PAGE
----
TOZEUR, TUNISIA // The Jeep rumbles to a stop and as the engine dies, a vast silence rises up from the silvery salt flats; our final footsteps crunch on the sand as we approach a place of pilgrimage.
Here, with the setting sun gleaming on its white dome, stands the Lars Homestead, the boyhood home of Luke Skywalker, and beside it the crater where he gazed moodily into the double sunset in the first Star Wars film, A New Hope.
"It's this igloo in the middle of nowhere," says Mark Dermul, a Star Wars fanatic since he first set eyes on Skywalker in 1977. "I remember the first time visiting it, I had to switch off the fact that I am in Tatooine. I had to say to myself: 'You are on planet Earth.'"
Despite the uncanny feeling of being in the iconic fantasy land of Tatooine, Mr Dermul was indeed on Earth, in the deserts and canyons of southern Tunisia.
He was one of thousands of devotees who haunt the film sets, imagining themselves in what Skywalker's mentor Obi-Wan Kenobe called a "wretched hive of scum and villainy", dodging evil Storm Troopers and hot-tempered Wookies.
Mr Dermul has a job in finance back home in Belgium, but his hobby is to visit Star Wars locations. He came to this one in 2001, after the house had been rebuilt for the prequel trilogy in the 1990s, and led groups of enthusiasts here in 2003 and 2005.
When he returned in 2010, he was saddened by its decayed state. Afraid that it would moulder into the sand like the original, built in the 1970s, he dreamt up a renovation plan that stumbled against a revolution but was ultimately welcomed by local people.
He launched a website where fans could donate to fund the preservation. Within 10 months, people from Texas to Tokyo had given US$10,000 (Dh36,700), and an application for permission was lodged with the Tunisian government.
But last year, in a turn of events not without parallel in the Star Wars narrative of freedom versus totalitarianism, Tunisians rose up and forced out president Zine El Abidine Ben Ali. In the chaos, the plans seemed under threat.
"It may sound a little selfish," says Mr Dermul, "but my first concern was uh-oh, the project is going to die. Only in the second place did I think about the turmoil the people were going through - but I can understand their need for democracy."
His worries were short-lived. His permission came through in October, as a new government formed and tried to address a 50 per cent drop in the vital tourist industry. He completed the work in May.
Mr Dermul's interest in their unusual heritage was welcome, said Kamel Al Boubi, of the branch of the National Office of Tunisian Tourism in the nearby town of Tozeur.
"Tozeur has become a famous place because of Star Wars," said Mr Boubi. He said that the filming was great for business, from the lush hotel where the megastars stayed, to people like his friend Kamel Meshrawi, who was an extra in the 1970s.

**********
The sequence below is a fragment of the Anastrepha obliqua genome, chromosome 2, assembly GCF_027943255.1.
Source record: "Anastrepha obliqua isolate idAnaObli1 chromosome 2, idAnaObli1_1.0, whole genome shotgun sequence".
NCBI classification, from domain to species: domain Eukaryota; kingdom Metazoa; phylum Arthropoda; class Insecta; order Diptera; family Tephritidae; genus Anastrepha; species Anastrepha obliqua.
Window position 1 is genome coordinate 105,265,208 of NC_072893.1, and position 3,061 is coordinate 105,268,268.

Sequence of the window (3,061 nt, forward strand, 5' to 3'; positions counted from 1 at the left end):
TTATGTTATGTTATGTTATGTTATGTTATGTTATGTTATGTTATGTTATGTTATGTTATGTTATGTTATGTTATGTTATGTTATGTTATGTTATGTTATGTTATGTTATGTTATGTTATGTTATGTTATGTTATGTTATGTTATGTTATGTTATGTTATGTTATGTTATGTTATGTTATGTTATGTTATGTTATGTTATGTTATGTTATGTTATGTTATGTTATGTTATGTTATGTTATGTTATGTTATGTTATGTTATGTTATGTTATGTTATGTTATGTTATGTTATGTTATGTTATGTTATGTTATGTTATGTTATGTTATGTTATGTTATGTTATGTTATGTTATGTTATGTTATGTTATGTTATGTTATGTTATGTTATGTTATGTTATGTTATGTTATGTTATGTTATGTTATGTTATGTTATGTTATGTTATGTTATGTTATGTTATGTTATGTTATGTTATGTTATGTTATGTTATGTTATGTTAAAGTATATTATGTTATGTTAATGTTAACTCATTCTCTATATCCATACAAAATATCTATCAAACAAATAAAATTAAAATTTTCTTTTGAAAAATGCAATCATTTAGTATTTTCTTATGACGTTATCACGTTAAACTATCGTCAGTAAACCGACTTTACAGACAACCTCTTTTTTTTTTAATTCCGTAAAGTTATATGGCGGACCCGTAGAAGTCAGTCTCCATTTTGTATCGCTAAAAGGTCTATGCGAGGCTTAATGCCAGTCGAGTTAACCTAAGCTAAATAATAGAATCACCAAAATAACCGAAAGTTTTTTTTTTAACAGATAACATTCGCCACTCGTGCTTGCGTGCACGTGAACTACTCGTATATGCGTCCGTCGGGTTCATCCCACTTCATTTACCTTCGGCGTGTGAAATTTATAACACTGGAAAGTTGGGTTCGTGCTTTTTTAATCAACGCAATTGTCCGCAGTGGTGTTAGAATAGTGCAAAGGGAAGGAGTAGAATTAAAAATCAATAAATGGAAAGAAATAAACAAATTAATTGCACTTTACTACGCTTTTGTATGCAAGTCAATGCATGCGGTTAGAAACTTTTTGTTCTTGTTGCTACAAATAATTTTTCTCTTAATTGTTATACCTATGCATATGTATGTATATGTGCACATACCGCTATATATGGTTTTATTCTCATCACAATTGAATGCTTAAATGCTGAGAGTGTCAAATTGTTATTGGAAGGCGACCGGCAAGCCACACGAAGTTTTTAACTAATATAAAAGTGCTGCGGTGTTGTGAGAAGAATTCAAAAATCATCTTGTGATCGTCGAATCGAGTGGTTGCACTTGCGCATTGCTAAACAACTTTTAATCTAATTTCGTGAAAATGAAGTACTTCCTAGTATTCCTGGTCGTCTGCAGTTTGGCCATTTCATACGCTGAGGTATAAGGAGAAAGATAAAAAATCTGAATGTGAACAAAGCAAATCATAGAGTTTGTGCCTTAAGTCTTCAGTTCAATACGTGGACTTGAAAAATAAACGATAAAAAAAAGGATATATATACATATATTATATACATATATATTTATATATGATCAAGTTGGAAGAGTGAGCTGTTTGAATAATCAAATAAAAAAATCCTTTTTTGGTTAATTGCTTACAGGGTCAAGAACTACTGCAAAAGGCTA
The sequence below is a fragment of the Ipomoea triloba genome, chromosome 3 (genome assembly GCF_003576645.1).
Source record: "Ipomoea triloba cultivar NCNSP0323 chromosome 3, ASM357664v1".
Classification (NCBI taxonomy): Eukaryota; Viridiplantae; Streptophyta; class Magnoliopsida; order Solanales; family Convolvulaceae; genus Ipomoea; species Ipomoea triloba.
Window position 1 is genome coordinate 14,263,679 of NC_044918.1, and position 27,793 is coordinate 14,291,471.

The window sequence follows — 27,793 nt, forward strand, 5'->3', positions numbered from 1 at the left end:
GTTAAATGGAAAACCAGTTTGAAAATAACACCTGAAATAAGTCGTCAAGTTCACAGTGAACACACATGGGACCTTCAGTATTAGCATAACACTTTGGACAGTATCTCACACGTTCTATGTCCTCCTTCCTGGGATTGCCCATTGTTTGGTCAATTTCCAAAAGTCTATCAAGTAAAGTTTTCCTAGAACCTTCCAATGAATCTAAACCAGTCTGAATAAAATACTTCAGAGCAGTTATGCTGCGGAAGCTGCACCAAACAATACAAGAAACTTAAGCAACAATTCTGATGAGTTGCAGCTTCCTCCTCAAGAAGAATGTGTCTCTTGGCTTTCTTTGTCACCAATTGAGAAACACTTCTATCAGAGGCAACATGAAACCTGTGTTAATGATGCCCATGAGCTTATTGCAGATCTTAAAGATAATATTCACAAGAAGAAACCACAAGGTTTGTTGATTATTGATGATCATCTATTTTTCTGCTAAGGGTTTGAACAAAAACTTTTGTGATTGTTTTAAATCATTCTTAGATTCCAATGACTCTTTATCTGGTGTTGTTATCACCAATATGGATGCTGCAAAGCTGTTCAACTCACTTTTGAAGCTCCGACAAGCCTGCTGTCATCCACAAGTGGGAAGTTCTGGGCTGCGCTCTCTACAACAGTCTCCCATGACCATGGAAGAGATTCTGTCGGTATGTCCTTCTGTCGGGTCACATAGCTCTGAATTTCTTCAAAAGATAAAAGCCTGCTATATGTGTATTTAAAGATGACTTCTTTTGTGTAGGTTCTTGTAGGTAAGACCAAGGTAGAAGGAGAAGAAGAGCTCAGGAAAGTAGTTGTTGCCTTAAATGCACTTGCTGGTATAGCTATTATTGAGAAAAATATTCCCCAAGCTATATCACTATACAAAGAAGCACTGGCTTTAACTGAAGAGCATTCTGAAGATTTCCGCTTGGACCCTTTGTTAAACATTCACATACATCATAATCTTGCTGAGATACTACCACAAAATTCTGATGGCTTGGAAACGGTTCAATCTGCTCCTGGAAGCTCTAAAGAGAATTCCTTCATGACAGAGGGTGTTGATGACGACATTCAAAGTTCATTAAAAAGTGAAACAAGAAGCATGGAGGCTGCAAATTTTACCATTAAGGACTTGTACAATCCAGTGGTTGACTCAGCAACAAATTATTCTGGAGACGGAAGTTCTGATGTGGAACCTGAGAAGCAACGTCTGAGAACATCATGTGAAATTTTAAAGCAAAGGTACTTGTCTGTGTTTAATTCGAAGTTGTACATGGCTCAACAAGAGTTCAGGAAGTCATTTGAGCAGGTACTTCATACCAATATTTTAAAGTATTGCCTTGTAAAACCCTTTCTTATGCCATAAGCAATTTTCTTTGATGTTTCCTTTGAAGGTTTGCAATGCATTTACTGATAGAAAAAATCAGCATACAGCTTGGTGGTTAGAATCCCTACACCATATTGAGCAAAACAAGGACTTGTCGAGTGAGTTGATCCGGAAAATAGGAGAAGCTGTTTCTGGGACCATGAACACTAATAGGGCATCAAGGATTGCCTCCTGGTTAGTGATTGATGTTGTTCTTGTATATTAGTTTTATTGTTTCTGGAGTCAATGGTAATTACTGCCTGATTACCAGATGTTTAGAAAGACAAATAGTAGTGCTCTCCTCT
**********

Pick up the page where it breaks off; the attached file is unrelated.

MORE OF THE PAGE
"I had a costume with a face like an octopus," says Mr Meshrawi, wriggling his fingers to give the effect. "I had long hair, a big belly and feet like a duck." He played one of the monstrous rogues in the bar where Skywalker meets his comrade Han Solo, and remembers frightening townspeople.
"I was trying the costume, to see how long I could last in the sun," he says, chuckling. "And a woman from Tozeur, she was crossing the road and she saw me and fainted. She thought that a monster had come!"
Initially, he and about 100 other extras did not fully understand the point of the outlandish costumes, nor of pretending to watch imaginary space craft speeding by.
But they appreciated the work and eagerly participated when the crews descended upon them again in the 1990s. Otherwise, Mr Meshrawi has worked in a hotel but is now unemployed after it, and several others, closed down as tourism ebbed.
Tozeur is home to another icon of freedom - the poet Abu Al Qasim Al Shabi, whose poem which begins: "If one day a people desire to live, then fate will answer their call," became an anthem of last year's uprisings. His tomb, with his most famous words inscribed in gold, is next to the tourist office.
But for hotel owners, drivers and gaunt men selling trinkets to tourists at the film sets, the revolution has taken away their business and its ideals are as bewildering as the struggle of the Jedi against the Empire.
Mr Meshrawi says that he would love the film crews to return so he can work as a fixer or reprise his role as an incidental alien. "We would like them to come back tomorrow," he said. "Why wait?"